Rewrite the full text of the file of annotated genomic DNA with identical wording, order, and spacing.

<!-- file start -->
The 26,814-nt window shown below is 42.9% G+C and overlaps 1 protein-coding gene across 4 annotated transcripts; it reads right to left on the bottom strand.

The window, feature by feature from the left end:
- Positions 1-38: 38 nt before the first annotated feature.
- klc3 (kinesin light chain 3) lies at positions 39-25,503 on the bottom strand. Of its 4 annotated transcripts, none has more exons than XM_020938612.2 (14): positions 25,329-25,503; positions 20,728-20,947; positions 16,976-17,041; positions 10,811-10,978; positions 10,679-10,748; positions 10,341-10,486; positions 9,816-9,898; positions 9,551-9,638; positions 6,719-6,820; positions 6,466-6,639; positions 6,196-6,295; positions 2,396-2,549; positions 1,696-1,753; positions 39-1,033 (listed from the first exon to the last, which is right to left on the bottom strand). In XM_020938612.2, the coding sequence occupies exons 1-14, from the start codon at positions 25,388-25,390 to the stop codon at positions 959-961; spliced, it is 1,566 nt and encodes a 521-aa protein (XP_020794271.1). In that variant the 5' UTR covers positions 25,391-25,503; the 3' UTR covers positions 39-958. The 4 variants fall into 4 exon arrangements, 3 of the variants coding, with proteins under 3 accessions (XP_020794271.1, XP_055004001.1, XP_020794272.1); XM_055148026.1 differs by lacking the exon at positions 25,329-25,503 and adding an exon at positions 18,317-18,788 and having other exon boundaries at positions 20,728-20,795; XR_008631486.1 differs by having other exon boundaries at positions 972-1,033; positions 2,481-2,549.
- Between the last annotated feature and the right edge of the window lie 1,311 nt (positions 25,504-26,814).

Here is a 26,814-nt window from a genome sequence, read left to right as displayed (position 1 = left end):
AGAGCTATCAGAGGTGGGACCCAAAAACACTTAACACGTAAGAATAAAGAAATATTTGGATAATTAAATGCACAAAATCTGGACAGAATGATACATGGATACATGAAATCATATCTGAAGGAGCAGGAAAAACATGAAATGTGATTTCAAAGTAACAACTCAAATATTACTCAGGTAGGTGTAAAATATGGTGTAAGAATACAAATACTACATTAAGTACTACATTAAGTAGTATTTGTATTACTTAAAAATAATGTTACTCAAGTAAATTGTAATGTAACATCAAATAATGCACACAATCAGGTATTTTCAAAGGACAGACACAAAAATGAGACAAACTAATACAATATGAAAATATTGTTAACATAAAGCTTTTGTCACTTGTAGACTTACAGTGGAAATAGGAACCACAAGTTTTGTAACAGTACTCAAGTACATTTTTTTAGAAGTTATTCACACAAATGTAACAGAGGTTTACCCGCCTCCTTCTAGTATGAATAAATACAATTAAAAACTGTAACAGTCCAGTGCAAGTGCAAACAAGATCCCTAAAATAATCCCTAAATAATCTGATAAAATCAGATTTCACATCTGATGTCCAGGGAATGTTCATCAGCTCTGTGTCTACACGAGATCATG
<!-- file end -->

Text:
The 26,814-nt window shown below is 42.9% G+C and overlaps 1 protein-coding gene across 4 annotated transcripts; it reads right to left on the bottom strand.

The window, feature by feature from the left end:
- Positions 1-38: 38 nt before the first annotated feature.
- klc3 (kinesin light chain 3) lies at positions 39-25,503 on the bottom strand. Of its 4 annotated transcripts, none has more exons than XM_020938612.2 (14): positions 25,329-25,503; positions 20,728-20,947; positions 16,976-17,041; positions 10,811-10,978; positions 10,679-10,748; positions 10,341-10,486; positions 9,816-9,898; positions 9,551-9,638; positions 6,719-6,820; positions 6,466-6,639; positions 6,196-6,295; positions 2,396-2,549; positions 1,696-1,753; positions 39-1,033 (listed from the first exon to the last, which is right to left on the bottom strand). In XM_020938612.2, the coding sequence occupies exons 1-14, from the start codon at positions 25,388-25,390 to the stop codon at positions 959-961; spliced, it is 1,566 nt and encodes a 521-aa protein (XP_020794271.1). In that variant the 5' UTR covers positions 25,391-25,503; the 3' UTR covers positions 39-958. The 4 variants fall into 4 exon arrangements, 3 of the variants coding, with proteins under 3 accessions (XP_020794271.1, XP_055004001.1, XP_020794272.1); XM_055148026.1 differs by lacking the exon at positions 25,329-25,503 and adding an exon at positions 18,317-18,788 and having other exon boundaries at positions 20,728-20,795; XR_008631486.1 differs by having other exon boundaries at positions 972-1,033; positions 2,481-2,549.
- Between the last annotated feature and the right edge of the window lie 1,311 nt (positions 25,504-26,814).

Here is a 26,814-nt window from a genome sequence, read left to right as displayed (position 1 = left end):
AGAGCTATCAGAGGTGGGACCCAAAAACACTTAACACGTAAGAATAAAGAAATATTTGGATAATTAAATGCACAAAATCTGGACAGAATGATACATGGATACATGAAATCATATCTGAAGGAGCAGGAAAAACATGAAATGTGATTTCAAAGTAACAACTCAAATATTACTCAGGTAGGTGTAAAATATGGTGTAAGAATACAAATACTACATTAAGTACTACATTAAGTAGTATTTGTATTACTTAAAAATAATGTTACTCAAGTAAATTGTAATGTAACATCAAATAATGCACACAATCAGGTATTTTCAAAGGACAGACACAAAAATGAGACAAACTAATACAATATGAAAATATTGTTAACATAAAGCTTTTGTCACTTGTAGACTTACAGTGGAAATAGGAACCACAAGTTTTGTAACAGTACTCAAGTACATTTTTTTAGAAGTTATTCACACAAATGTAACAGAGGTTTACCCGCCTCCTTCTAGTATGAATAAATACAATTAAAAACTGTAACAGTCCAGTGCAAGTGCAAACAAGATCCCTAAAATAATCCCTAAATAATCTGATAAAATCAGATTTCACATCTGATGTCCAGGGAATGTTCATCAGCTCTGTGTCTACACGAGATCATG